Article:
The Content Industry Will Never Get It

Subject: Editorial, General Tech, Systems | November 10, 2012 - 04:47 PM |
Tagged: piracy, kinect

We do not like straying from our usual topics into the music, movie, and console gaming industries although I will make an exception for this. It has a computer hardware angle, I assure you.

So I came across an article this morning regarding a patent which Microsoft filed about a year and a half ago. This patent describes a process where a device can monitor the number of people viewing a copyrighted work and permit “remedial action” should that number increase beyond some arbitrary level. In other words, the technology would prevent or adjust the price of consuming content based on the number of people in your private residence.

Hey if you want to bring your significant other over -- that’ll cost you!

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Hey did I tell you about this awesome DRM we're working on? Huge success.

It routinely frustrates me when people side with the content industry because they know that one-or-so unapologetic pirating acquaintance who they feel is ripping off the whole system. The problem is that all evidence which I have seen to suggest whether or not a pirate has actual damages actually shows sales increases or is wholly based on junior high school-level statistical errors.

The content industry does not demand for you to pay them for their content: they demand that you pay them for their content under specific conditions. There were no less than two services present at CES 2011 which allowed users to input a movie title to find out where it is legally available. If it was in Vudu, Hulu+, Netflix, in Theatres, which theatre, what show-times, as a DVD or BluRay on Amazon, on TV soon, and so forth.

Everyone I discussed those services with, thus far, were amazed with how useful that would be.

I then ask them: Why is it so hard to give them money that we need services to instruct people how to legally license content?

What if the person watching the content at a friend’s house ends up purchasing it? They are attempting to open up extra streams of revenue by controlling the system more aggressively. When the system gets too convoluted for users to abide by they blame that loss in revenue on piracy.

You could imagine this occurring for video games as well: what if a publisher decides that split-screen gaming is a premium service to be licensed on a per-controller basis? The content industry is attempting to focus their licensing arrangements as granularly as possible. This is bad for you, it is often bad for them, and it is terrible for society.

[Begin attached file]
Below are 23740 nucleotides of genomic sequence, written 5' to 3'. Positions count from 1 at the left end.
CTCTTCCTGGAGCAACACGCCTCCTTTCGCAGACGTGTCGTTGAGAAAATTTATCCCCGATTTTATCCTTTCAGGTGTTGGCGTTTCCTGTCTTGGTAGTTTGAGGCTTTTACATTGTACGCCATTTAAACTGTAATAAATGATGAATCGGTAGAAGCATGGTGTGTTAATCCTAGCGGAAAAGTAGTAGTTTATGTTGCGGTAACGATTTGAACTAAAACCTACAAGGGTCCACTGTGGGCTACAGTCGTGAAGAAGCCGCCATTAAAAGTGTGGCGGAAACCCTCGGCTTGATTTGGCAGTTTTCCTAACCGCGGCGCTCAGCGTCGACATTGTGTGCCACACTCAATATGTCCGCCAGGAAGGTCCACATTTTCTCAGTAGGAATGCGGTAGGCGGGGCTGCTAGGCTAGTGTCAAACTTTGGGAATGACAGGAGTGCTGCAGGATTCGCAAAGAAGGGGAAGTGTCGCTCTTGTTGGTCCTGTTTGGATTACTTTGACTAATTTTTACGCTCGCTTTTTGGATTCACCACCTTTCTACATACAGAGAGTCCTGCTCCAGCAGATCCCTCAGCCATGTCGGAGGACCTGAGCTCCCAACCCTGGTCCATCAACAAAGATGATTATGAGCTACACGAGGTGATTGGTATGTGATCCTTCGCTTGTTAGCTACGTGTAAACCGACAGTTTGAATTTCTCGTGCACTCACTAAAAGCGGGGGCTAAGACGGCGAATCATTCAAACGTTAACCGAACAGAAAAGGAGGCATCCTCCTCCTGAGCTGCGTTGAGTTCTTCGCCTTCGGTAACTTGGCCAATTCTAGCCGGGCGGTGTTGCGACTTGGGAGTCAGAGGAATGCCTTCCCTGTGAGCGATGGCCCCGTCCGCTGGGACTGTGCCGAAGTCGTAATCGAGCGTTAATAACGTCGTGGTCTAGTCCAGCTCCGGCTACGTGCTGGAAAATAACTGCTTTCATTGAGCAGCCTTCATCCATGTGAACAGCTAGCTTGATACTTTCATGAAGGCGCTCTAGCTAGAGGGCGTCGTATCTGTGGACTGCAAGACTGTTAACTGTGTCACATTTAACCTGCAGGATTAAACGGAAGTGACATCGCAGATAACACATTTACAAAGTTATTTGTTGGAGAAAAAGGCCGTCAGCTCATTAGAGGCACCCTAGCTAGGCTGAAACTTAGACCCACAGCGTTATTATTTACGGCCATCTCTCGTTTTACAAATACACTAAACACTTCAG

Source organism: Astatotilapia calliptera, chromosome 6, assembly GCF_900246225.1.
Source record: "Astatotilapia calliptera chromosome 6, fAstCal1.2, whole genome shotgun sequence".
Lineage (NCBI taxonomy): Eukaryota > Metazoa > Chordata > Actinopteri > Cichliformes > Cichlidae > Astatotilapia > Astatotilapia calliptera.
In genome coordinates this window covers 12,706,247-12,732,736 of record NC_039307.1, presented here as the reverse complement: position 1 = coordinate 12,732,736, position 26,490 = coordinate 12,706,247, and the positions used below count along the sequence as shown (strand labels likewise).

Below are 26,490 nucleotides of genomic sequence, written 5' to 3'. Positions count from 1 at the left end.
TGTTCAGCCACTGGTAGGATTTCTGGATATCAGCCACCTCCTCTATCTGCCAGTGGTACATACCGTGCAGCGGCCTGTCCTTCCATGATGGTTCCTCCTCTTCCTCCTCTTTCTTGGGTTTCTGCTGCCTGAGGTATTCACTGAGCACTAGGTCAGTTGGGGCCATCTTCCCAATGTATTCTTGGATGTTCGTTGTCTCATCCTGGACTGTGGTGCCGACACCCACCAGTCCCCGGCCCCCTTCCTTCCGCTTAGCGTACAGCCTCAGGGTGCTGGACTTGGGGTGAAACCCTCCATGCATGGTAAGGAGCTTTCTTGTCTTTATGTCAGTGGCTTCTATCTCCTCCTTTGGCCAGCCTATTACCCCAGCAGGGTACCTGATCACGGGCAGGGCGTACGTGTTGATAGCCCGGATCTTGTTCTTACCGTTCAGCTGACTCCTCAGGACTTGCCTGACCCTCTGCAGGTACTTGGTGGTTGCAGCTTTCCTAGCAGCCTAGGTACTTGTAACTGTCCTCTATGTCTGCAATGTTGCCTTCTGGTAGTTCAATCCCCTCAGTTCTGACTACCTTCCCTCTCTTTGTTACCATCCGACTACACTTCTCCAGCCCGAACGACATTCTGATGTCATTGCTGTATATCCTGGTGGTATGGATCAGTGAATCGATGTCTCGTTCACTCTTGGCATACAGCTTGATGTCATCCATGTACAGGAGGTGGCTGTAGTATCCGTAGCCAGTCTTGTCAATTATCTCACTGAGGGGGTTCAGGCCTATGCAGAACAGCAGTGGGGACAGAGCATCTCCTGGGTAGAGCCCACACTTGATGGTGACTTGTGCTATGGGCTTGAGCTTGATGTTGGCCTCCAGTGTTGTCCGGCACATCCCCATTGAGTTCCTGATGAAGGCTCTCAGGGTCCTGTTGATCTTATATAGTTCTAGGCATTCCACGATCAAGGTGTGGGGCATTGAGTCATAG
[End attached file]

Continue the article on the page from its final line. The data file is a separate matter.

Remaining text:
Do not assume that a copyright holder will act sensibly. It is not about cheap people. It is often not even about revenue despite whether they believe it is or not. Just look at Ubisoft’s DRM “success”. An exodus of 90% of your customers should never be called a success and yet they genuinely believed it was.

Source: Mashable

November 11, 2012 | 12:42 AM - Posted by Anonymous (not verified)

+1 like.

November 12, 2012 | 08:56 AM - Posted by TheBradyReport

Scott, couldn't agree with you more. It amazes me that the video content industry can't just look to their left at the music industry and say - "Oh hey!, making content affordable and easy to purchase DOES work!"

Being able to pay $.99 for a song or use Spotify, Mog, Pandora etc have all but erased music piracy. They made the gap between legally purchasing the content vs pirating it so small that it is a no brainier.

What worries me even more is the Supreme Court case that is currently being heard.

This REALLY could change the game depending on how it goes down and how much lawyers can bastardize the resulting judgement to their own needs.

The issue of ease of acquisition for video content is the number one issue for me. I have accounts now with Hulu, Netflix, Amazon Prime, Vudu, iTunes, Google Play and more and that still won't cover me. I'll willing fork over $2/episode to iTunes if it makes things easy. I downloaded my new episode of The Walking Dead this morning from the iTunes store automatically. Unfortunately I have to wait probably another 6-9 months to buy the last season of Game of Thrones because HBO can't remove their head from their... you get the idea...

November 12, 2012 | 10:12 AM - Posted by Scott Michaud

The problem is that the video industry does look at the history of the music industry and learned... to never let anyone like Apple get too big and limit their ability to increase prices or pressure their customers. And price might not even be a concern either -- as platforms like Steam have shown: the biggest barrier to your customers is service, not price.

As for that Supreme Court case...

The way around the first sale doctrine is due to the content being produced overseas. That is another way of telling content companies: "Hey! Don't produce your stuff in the USA and you'll get extra copyright protections!" That would be exactly how those companies will see that loophole in the First Sale Doctrine.

Welllll that has some undesirable consequences...

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